The blood oxygenation level dependent (BOLD) magnetic resonance imaging (MRI) fluctuations used to map functional connectivity contain a wealth of information about neural activity and physiological processes in the brain. Most functional connectivity studies wish to detect time-varying activity related to cognition and information processing, and view the presence of other contributors to the spontaneous BOLD fluctuations as a complication. However, evidence is growing that sources of ?noise? in the BOLD signal contain clinically- relevant information about activity at different spatial and temporal scales. The challenge lies in separating contributions from different processes so that selective sensitivity to the process of interest can be achieved. We propose to combine spatial, spectral and temporal signal characteristics with multi-modal imaging to separate the BOLD fluctuations into four components with different spatial and temporal scales: 1) a quasiperiodic spatiotemporal pattern (QPP) linked to infraslow electrical activity; 2) oscillations that arise from properties of the vasculature; 3) global signal variations that do not reflect local neural processing; and 4) the remaining variability, which should have increased sensitivity to time-varying interactions between regions. The two key elements that make the isolation of BOLD components possible are the direct measurement of neural activity in conjunction with imaging experiments in the rat model, and dynamic analysis techniques that can capture spatial and temporal patterns in the imaging and recording data. While the foundational work described in this proposal will be performed in the rat, the tools we develop will be optimized and applied to standard resting state functional MRI (rs-fMRI) studies in humans. Our preliminary data shows that the BOLD signal contains contributions from two separable types of neural activity: infraslow activity, which produces quasiperiodic spatiotemporal patterns of BOLD activation; and activity in typical EEG bands, which is more closely tied to time-varying activity between areas. Using only analytical tools, we show that we can separate and identify similar processes in human data, a strong argument for the ultimate translatability of these techniques. We also show that the QPPs alone account for the differences in connectivity observed between patients with major depressive disorder and healthy controls, which demonstrates how selective analysis methods can aid in the diagnosis of psychiatric and neurological disorders and provide new insight into the alterations in connectivity that many disorders exhibit. We exhibit preliminary evidence for both neural and vascular contributions to the global BOLD signal, and describe a method for mapping the contribution of vascular oscillations.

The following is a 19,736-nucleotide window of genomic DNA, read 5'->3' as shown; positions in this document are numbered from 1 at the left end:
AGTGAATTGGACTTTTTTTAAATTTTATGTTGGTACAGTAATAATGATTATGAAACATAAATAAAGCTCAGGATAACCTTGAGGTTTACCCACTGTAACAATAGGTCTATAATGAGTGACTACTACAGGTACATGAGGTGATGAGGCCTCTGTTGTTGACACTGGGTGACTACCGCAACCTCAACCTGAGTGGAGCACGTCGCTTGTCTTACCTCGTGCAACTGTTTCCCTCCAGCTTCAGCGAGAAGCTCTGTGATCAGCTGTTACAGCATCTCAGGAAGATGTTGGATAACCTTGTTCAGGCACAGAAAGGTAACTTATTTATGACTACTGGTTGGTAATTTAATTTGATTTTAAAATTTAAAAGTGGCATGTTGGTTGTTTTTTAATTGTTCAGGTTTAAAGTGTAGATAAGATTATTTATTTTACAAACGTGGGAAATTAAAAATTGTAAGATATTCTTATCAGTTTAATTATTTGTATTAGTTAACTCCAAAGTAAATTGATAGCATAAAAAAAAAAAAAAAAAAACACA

Specific aims are: 1.Determine the neural and hemodynamic correlates of the global BOLD signal; 2. Characterize the contributions of vascular oscillations; 3.Distinguish bandlimited contributions from BOLD correlates of 1/f? activity; 4. Translate findings to human studies.

Public Health Relevance

We have developed a new method of analysis that isolates four components of the functional MRI signal that coexist on different spatial and temporal scales. Our working hypothesis is that each component may be affected in a different way by neurological and psychiatric disorders, so that the isolation of these components may improve the diagnosis and evaluation of brain dysfunction. In addition, removal of non-neural components can improve sensitivity to neural activity for clinical research and basic neuroscience. In this proposal, we characterize and validate the contribution of each component using multimodal imaging in the rat, then optimize the method for translation to human studies.

National Institute of Health (NIH)
National Institute of Mental Health (NIMH)
Research Project (R01)
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Special Emphasis Panel (ZMH1)
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Kim, Douglas Sun-IL
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Emory University
Biomedical Engineering
Schools of Medicine
United States
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Pan, Wen-Ju; Lee, Seung Yup; Billings, Jacob et al. (2018) Detection of neural light-scattering activity in vivo: optical transmittance studies in the rat brain. Neuroimage 179:207-214
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